I sink to the floor, cradling the receiver between my ear and my shoulder.

They had no idea eighteen people were going to stick their hands in their vagina, or on their belly to feel the womb.

Over the course of one phone call, Party Line tells the story of an experimental programme carried out at Auckland’s National Women’s Hospital in the 1980s. The woman answering all the questions is speaking about her own experience as a medical student there, when she became complicit in the programme that observed the growth of cervical cancer in patients not only without their consent, but without even informing them they had the disease, carrying out the examinations while the women were anaesthetised awaiting other procedures. The results of these unconsented tests were never divulged to the patients, and the women were subjected to sub-optimal care with dire consequences.

Some of those women, the observed women, they died, and they absolutely didn’t have to.

It took two journalists, Sandra Coney and Phillida Bunkle, publishing an exposé in Metro magazine in 1987, for a Commission of Inquiry to be held, ultimately leading to the establishment of a national cervical screening programme and reforms that strengthened patient rights.

And there are more stories to be told from National Women’s. Riddiford Graham also tells of the morgue where women’s cut and charred bodies lay, women who had been brutally murdered and mutilated, yet whose deaths were not in the news. The work that was done here, the post-mortems performed on these bodies, was important for the way it recorded these deaths that were otherwise hidden, creating a quiet, bloody record of domestic violence in this country.

We have the sense of overhearing something we shouldn’t, our trespass doubled by the fact that the speakers are none the wiser. Greedily, we listen anyway.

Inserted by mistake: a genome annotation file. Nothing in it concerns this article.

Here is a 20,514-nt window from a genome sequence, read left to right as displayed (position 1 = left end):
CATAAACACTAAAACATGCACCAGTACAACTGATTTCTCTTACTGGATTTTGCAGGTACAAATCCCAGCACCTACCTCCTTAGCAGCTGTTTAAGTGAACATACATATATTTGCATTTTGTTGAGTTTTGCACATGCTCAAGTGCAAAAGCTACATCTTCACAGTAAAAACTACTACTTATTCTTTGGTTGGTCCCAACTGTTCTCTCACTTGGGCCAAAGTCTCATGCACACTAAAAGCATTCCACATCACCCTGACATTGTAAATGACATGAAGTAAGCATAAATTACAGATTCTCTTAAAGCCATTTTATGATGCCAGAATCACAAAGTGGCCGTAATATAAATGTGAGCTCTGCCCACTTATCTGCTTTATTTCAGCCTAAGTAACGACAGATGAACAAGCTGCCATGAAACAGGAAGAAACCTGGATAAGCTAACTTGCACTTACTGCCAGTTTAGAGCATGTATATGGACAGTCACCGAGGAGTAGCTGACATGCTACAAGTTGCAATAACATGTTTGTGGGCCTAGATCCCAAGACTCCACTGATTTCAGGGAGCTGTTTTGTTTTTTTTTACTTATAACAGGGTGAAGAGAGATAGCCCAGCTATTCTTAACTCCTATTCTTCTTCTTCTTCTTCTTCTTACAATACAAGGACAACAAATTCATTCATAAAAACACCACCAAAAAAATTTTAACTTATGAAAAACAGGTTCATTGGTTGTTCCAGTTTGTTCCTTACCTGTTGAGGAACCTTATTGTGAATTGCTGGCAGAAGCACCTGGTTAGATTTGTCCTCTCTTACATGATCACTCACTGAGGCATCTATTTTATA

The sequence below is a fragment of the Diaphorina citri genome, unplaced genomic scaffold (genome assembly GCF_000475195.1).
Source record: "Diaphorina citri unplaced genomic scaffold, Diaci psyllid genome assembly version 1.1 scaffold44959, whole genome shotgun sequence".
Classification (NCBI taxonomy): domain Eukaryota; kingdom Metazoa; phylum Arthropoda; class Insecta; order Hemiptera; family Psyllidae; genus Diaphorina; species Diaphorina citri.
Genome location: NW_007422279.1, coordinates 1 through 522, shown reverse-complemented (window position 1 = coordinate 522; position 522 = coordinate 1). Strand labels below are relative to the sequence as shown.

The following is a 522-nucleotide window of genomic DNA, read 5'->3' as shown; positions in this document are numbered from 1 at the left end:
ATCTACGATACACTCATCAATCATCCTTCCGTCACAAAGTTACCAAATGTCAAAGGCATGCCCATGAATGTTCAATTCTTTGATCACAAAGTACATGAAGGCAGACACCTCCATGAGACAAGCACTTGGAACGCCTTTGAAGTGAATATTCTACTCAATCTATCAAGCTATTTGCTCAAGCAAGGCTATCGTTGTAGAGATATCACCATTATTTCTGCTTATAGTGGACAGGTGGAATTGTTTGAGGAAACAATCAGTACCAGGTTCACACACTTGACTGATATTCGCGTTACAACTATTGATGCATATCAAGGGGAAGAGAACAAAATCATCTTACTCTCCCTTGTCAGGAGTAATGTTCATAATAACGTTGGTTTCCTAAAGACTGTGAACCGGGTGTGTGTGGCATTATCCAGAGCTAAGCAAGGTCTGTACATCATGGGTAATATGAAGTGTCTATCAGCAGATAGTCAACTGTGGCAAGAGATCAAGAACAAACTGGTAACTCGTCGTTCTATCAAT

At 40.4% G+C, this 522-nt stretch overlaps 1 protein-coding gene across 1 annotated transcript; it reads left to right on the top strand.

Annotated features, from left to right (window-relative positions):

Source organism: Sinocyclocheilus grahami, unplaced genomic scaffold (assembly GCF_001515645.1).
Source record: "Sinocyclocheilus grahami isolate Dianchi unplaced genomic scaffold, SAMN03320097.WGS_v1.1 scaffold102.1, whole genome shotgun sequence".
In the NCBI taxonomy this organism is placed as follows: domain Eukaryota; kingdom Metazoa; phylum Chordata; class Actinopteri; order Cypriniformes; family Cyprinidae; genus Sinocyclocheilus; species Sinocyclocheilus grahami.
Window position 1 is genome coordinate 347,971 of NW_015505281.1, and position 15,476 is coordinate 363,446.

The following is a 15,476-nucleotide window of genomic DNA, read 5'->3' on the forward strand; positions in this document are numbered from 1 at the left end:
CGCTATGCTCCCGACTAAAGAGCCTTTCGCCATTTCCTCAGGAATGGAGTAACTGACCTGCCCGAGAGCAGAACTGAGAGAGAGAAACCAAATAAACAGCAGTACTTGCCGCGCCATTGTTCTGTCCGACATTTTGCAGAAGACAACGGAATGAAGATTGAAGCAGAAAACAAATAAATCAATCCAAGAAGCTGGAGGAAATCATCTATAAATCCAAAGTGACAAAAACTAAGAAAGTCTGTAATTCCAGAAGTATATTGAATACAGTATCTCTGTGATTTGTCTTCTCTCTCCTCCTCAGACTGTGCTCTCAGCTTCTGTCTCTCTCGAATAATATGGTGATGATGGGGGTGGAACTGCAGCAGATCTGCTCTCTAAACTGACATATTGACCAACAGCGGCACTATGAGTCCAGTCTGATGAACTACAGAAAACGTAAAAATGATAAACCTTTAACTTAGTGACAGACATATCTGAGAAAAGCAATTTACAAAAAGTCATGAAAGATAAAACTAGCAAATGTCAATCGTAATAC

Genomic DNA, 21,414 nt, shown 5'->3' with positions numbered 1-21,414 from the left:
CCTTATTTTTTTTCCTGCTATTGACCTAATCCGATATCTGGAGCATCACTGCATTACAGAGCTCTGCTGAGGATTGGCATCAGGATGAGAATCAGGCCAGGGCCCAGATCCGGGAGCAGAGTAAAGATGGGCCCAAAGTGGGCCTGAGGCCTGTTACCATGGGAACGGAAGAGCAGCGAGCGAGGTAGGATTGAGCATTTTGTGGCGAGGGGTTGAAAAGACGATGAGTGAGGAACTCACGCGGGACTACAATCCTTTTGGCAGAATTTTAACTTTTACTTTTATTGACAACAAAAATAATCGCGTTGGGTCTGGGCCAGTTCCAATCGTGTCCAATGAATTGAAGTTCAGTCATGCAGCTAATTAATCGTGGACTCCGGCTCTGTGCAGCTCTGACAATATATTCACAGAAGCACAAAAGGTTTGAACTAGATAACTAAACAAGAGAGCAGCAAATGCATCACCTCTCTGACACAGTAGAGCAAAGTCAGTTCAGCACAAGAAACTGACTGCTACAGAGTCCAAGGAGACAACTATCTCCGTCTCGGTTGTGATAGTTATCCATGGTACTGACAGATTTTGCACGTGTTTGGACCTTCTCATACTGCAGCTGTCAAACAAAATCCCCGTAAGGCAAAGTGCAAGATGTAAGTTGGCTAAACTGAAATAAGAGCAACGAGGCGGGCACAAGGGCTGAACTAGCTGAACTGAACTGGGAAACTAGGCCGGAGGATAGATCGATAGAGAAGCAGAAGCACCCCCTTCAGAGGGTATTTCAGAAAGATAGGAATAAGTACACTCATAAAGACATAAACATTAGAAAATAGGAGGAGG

The loss of bodily agency experienced by these women, and the fact that they weren’t even aware of what they had lost, is echoed in the form of Riddiford Graham’s work. Here, we have the sense of overhearing something we shouldn’t, our trespass doubled by the fact that the speakers are none the wiser. Greedily, we listen anyway, more keenly than we might have were the subject not so disturbing.

If Riddiford Graham’s work makes us wonder whether our bodies really belong to us, Emily Wardill’s When You Fall into a Trance (2013) highlights the way we all experience our own bodies so differently, and how it is near impossible for us to imagine how another person experiences theirs.

When You Fall into a Trance begins with a narrative voiceover from a man who sounds like Stephen Fry (but isn’t). There is an immediate distancing effect as the main character, Dominique, is positioned very much as a character, rather than a real person:

This woman, Dominique, was compiling her own dating profile… the only things she could find to write about herself were professional.

A neuroscientist, Dominique is passionate about her work, spending most of her time lingering in the mind to discover how it interacts with the body. Her relationships with each of the other three characters in the film are defined by how her mind perceives and interacts with their bodies. There is her daughter, Toni, a synchronised swimmer who spends all her time moving and conditioning her body to perform in flawless tandem with another. Dominique seems almost repulsed by the way her daughter dwells incessantly in her body, failing to see that she does the inverse, dwelling almost exclusively in her own mind.